For-Profit vs. Not-for-Profit: Two Paths, Same Outcome

by Rick Blizzard, D.B.A.
Healthcare Editor

Gallup studies of employees at for-profit and not-for-profit hospitals reveal an important and somewhat surprising finding: overall employee engagement does not differ among the employees in these sectors (see "Employee Engagement: For-Profit vs. Not-for-Profit Hospitals" in Related Items). Gallup calculates employee engagement using a weighted average of responses to 12 predictive questions -- though their overall engagement scores don't look very different, significant variations do exist between responses to individual items.

How Do For-Profit Hospital Employees Differ From Not-for-Profit Employees?

The largest difference between the for-profit and not-for-profit sectors turns up in responses to the item: "My supervisor, or someone at work, seems to care about me as a person." For-profit employees tend to give significantly lower scores than not-for-profit employees do.

These results lend credence to the idea that not-for-profit hospitals do a better job of focusing on their people. Because for-profit hospitals tend to be more business-oriented, they place greater emphasis on cost and operating efficiency than not-for-profit hospitals do. Thus, they may focus more on "hard number" performance outcomes, potentially leading staff members to view themselves more as cogs in a production wheel than as caregivers.

"The mission or purpose of my organization makes me feel my job is important." The second-biggest difference between the two sectors occurs between scores on this item. Financial pressures have forced all hospitals to focus on costs and operating efficiency, blurring the line between money and mission. Still, not-for-profit employees believe more strongly that their organization's mission makes them feel that their jobs are important. It seems that the mission of care delivery tends to be more prominent in not-for-profit hospitals. As with the previous item, these results suggest that not-for-profit hospitals do a better job than for-profit hospitals of making their staff feel that their contributions are valued and meaningful.

"In the last seven days, I have received recognition or praise for doing good work." This is a low-scoring item for most hospitals regardless of their for-profit/not-for-profit status, but scores are particularly low among for-profit hospitals. For-profit hospitals have great opportunity for improvement in this area, both in terms of improving financial rewards for outstanding performance and providing personal recognition of good work.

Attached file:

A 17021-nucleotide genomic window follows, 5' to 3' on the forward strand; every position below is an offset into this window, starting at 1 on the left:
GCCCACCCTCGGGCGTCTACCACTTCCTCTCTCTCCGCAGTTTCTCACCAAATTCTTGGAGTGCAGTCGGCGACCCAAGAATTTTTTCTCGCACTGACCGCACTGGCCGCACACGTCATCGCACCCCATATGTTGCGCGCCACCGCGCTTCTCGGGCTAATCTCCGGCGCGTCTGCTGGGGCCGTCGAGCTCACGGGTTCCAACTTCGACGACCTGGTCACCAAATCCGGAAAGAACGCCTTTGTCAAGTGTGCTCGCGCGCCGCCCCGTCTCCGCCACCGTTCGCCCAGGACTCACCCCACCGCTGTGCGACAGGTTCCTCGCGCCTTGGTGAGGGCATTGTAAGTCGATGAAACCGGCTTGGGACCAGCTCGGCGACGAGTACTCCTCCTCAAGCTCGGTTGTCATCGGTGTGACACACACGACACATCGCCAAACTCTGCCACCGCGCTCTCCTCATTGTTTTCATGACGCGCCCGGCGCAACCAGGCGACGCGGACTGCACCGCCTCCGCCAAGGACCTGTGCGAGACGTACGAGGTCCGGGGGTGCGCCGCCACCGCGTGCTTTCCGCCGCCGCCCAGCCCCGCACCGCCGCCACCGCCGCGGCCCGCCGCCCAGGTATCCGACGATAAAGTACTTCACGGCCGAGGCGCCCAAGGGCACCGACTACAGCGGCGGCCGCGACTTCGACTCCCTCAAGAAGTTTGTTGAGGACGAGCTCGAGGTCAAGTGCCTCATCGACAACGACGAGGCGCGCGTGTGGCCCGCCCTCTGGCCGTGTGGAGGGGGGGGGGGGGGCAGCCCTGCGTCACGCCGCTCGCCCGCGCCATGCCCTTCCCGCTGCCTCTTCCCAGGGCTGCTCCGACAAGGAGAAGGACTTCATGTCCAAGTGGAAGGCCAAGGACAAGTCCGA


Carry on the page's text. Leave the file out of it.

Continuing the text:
"I have the materials and equipment I need to do my work right." Not-for-profit hospitals also score higher on this item than for-profit hospitals do. With a focus on operating efficiency, for-profit hospitals frequently operate with lower staffing ratios. These lower ratios often lead to higher staff member productivity, which may explain the lack of difference between patient satisfaction scores between for-profit and not-for-profit hospitals (see "Are For-Profit Hospitals Different?" in Related Items). But staffing shortages don't go unnoticed by the staff members themselves, and may be a factor in lower scores on this item among for-profit hospitals.

"My associates or fellow employees are committed to doing quality work." This is the only item on which for-profit hospitals score marginally higher than not-for-profit hospitals. The pattern of responses suggests that greater accountability among for-profit staff on hard outcomes and less reliance on subjective indicators of performance may help explain this.

What Do These Differences Mean?

A common criticism of for-profit hospitals has been that they focus on operating efficiency at the expense of quality of care. And in fact, the responses to individual employee engagement questions create the impression that for-profit hospitals are less focused on staff needs than not-for-profit hospitals.

However, despite the varying scores on individual items between hospitals in the two sectors, the result is the same -- nearly identical scores on overall employee engagement and patient satisfaction.

Employees of for-profit and not-for-profit hospitals are equally engaged and produce equal outcomes. So which environment is best for a prospective hospital employee? The best answer is that it's a matter of the best fit for the individual employee. If the person is drawn to an outcomes-focused culture that emphasizes productivity and efficiency while maintaining high levels of quality, then a for-profit hospital may be a better choice. If the individual requires a greater focus on relationships and service, then a non-profit hospital may be the best fit.

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